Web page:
I went to buy plums this morning on the very top of a hill, after Skyping with Owen and Mike. I was feeling forlorn, but this guy and his muscles and his rockabilly hair made me grin.
In the High Country we found a little cemetery, snug in a pocket of grass near Cemetery Creek. The crosses were placed years after the graves had run to ground; they commemorate the first few pioneers to live and die on the hills. Beneath a vast tree was a stack of old branches, ready for conflagration.
Last Saturday night, as part of EarthWatch's volunteer program, I spent a night in the Botanical Gardens, setting traps for microbats. A friend had invited me, and it was bliss to tag along, setting the fine lengths of fishing wire taut and tramping around the gardens in the dusk.
I hadn't known before that there were microbats and mega bats - the former using echolocation to find their prey, and the latter, such as our flying foxes, relying on their mammal senses. The traps we set were 'harp' traps, not, as I imagined, small and bowed, but large structures that send off a faint echo, the wires themselves temporarily stunning these small bats as they tried to weave their way through.
As luck would have it, our last trap was barely set before a storm whistled through the gardens - rain lashed sideways, a volunteer was nearly impaled by a market umbrella. The hordes of insects stayed home, so that we only found one little bat lady, who our guide weighed and banded. She was tiny, all silk and leather, and clacked and chattered throughout the night as we lay out on stretchers, trying to catch a wink of sleep before dawn came. In the morning the earth was sodden, but the bat was very happy to return to whence she came.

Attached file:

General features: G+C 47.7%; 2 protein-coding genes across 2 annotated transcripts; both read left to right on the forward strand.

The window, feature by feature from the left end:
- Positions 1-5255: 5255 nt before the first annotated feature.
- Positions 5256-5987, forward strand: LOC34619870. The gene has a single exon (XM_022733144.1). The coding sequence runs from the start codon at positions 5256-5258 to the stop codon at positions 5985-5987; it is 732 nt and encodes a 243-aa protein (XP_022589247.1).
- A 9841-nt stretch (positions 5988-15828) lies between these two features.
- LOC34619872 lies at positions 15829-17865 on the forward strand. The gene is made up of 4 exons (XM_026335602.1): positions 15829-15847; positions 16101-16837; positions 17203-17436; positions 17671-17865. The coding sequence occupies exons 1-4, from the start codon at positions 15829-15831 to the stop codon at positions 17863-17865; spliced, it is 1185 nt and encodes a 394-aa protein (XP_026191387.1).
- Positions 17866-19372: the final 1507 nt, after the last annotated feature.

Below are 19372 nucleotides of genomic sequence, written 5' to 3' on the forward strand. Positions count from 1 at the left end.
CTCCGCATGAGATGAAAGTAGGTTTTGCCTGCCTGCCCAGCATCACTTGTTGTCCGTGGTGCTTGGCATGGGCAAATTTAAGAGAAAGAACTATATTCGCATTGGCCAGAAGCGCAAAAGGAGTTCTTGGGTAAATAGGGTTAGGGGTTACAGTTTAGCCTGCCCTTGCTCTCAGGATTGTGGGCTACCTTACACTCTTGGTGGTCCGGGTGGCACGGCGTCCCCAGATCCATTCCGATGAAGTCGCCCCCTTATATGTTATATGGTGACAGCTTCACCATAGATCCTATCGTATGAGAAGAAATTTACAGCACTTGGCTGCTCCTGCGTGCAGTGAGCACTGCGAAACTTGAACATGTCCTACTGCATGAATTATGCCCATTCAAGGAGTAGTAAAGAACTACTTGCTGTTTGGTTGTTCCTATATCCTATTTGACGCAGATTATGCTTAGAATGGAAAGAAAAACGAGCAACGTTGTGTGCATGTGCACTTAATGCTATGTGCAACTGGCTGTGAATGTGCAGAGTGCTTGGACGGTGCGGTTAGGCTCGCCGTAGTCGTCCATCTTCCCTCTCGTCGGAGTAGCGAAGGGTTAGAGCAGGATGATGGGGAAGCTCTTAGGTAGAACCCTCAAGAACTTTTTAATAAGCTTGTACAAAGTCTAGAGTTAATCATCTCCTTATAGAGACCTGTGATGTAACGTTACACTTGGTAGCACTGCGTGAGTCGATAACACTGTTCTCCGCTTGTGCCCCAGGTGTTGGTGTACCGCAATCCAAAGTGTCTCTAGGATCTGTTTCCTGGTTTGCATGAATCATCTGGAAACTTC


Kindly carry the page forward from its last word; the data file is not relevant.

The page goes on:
It's been slow, and I let things slip. But here is an image of frost, slowly misting off the grass on a crisp October day, as I ran around a frigid house in my bare feet looking for my camera. These are the things I miss in the city. Here's it's only windows that frost, and they melt into gunk with the first few rays of the sun.
A basket of pinecones out the back of a cooking school in Bright. I didn't realise the live cones looked so luminously like artichokes.
Bathtime is a nightly ritual, with 'bath wine' (me and Mike) and 'many turtles' (Owen). I spend a lot of time on the bathroom floor, singing songs and trying to convince O to brush his teeth. The curtain is hung to separate the toilet from the bath tub; if I had my way they would never be in the same room, ever. The mistletoe cactus I bought on a whim. Mike refers to it as 'the tentacle plant' but really, I think it earns its keep.
A man caught mid-shot; I'm not sure what this expressions is, rage, chagrin, amusement, caffeine? Owen's expression is easier to read: "Okay Mum, I can see you're taking a picture but I have a very important task at hand."
Glowing signage, glowing sky.
Dear God, this almost-spring sunshine! I stopped for a quiet moment to admire these ranunculas, and when I kept going - I had the pusher, Owen was with me - I began to hear a rustle. Two small hands had shot out while I lingered, and grabbed a cellophane-wrapped bunch of daffodils. We turned around and furtively returned them to the florist. I'm pretty sure that nobody noticed a thing.
For the past week or so, in any spare moment, I've had my needle to the loom, a small loom I took away from a weaving class last week. It wasn't completely out of the blue - I pitched an article about tapestry a while back and was actually there for research - but I have been a bit taken aback by just how much I've enjoyed the process of weaving.
There's something wonderfully tactile and luxurious about digging in a pile of balls of wool for just the right colour; threading the needle, tabby weaving into a meditative state. Of course this tapestry doesn't hold a candle to some of the contemporary weaving out there, but as a first stab I rather like it. It's going to a woman who grew up on the Mornington Peninsula, and if she doesn't want it - I'm sure her cats will.